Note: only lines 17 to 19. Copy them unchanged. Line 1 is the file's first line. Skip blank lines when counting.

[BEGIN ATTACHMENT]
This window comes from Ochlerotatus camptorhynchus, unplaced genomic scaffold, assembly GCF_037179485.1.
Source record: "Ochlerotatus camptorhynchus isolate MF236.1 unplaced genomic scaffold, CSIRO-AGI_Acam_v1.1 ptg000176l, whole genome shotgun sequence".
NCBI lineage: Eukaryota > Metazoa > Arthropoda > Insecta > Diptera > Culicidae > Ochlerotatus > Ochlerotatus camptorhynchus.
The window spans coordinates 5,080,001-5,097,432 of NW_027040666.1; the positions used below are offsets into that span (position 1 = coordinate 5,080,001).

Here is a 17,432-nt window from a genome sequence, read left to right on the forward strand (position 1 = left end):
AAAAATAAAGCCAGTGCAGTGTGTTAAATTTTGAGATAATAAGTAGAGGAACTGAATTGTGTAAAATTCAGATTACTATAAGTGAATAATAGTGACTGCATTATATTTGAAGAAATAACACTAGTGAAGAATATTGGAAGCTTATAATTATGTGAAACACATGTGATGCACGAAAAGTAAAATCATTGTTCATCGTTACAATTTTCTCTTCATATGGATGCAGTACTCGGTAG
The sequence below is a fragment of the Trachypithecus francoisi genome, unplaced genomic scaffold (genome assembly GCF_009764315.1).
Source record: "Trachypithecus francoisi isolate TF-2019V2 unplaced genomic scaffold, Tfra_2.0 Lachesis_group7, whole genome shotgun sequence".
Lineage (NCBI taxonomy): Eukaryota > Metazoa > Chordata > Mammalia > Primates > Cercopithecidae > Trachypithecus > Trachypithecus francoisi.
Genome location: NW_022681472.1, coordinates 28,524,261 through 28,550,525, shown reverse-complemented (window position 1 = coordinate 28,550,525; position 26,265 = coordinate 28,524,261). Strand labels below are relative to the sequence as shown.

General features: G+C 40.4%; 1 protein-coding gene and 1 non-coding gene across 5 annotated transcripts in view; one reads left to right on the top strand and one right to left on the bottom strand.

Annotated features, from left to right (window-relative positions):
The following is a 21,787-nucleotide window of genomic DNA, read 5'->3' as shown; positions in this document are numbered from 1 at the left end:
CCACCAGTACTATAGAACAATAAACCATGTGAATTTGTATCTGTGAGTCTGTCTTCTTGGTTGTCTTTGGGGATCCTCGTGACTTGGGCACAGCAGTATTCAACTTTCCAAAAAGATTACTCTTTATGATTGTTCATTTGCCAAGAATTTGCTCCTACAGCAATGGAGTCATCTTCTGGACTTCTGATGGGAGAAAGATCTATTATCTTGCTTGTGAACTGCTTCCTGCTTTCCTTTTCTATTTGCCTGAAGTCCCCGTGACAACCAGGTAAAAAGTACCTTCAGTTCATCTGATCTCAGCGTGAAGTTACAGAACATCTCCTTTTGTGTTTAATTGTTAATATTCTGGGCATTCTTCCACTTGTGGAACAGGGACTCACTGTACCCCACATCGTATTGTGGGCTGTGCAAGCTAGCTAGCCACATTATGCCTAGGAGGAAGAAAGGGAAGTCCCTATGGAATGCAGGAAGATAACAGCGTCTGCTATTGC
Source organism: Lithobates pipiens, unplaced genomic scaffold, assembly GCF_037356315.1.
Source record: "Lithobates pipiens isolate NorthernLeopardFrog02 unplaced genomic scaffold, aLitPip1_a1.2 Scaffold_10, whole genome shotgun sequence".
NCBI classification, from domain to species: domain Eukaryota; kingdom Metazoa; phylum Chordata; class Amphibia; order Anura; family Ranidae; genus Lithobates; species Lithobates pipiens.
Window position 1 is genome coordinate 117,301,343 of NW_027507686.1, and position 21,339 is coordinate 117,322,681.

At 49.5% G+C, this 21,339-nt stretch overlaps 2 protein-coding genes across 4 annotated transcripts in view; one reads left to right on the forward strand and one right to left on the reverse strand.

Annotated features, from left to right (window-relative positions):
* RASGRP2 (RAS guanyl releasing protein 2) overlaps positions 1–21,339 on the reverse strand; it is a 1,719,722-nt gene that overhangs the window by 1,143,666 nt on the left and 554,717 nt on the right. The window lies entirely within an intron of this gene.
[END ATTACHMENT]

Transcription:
NCBI classification, from domain to species: domain Eukaryota; kingdom Metazoa; phylum Chordata; class Amphibia; order Anura; family Ranidae; genus Lithobates; species Lithobates pipiens.
Window position 1 is genome coordinate 117,301,343 of NW_027507686.1, and position 21,339 is coordinate 117,322,681.

At 49.5% G+C, this 21,339-nt stretch overlaps 2 protein-coding genes across 4 annotated transcripts in view; one reads left to right on the forward strand and one right to left on the reverse strand.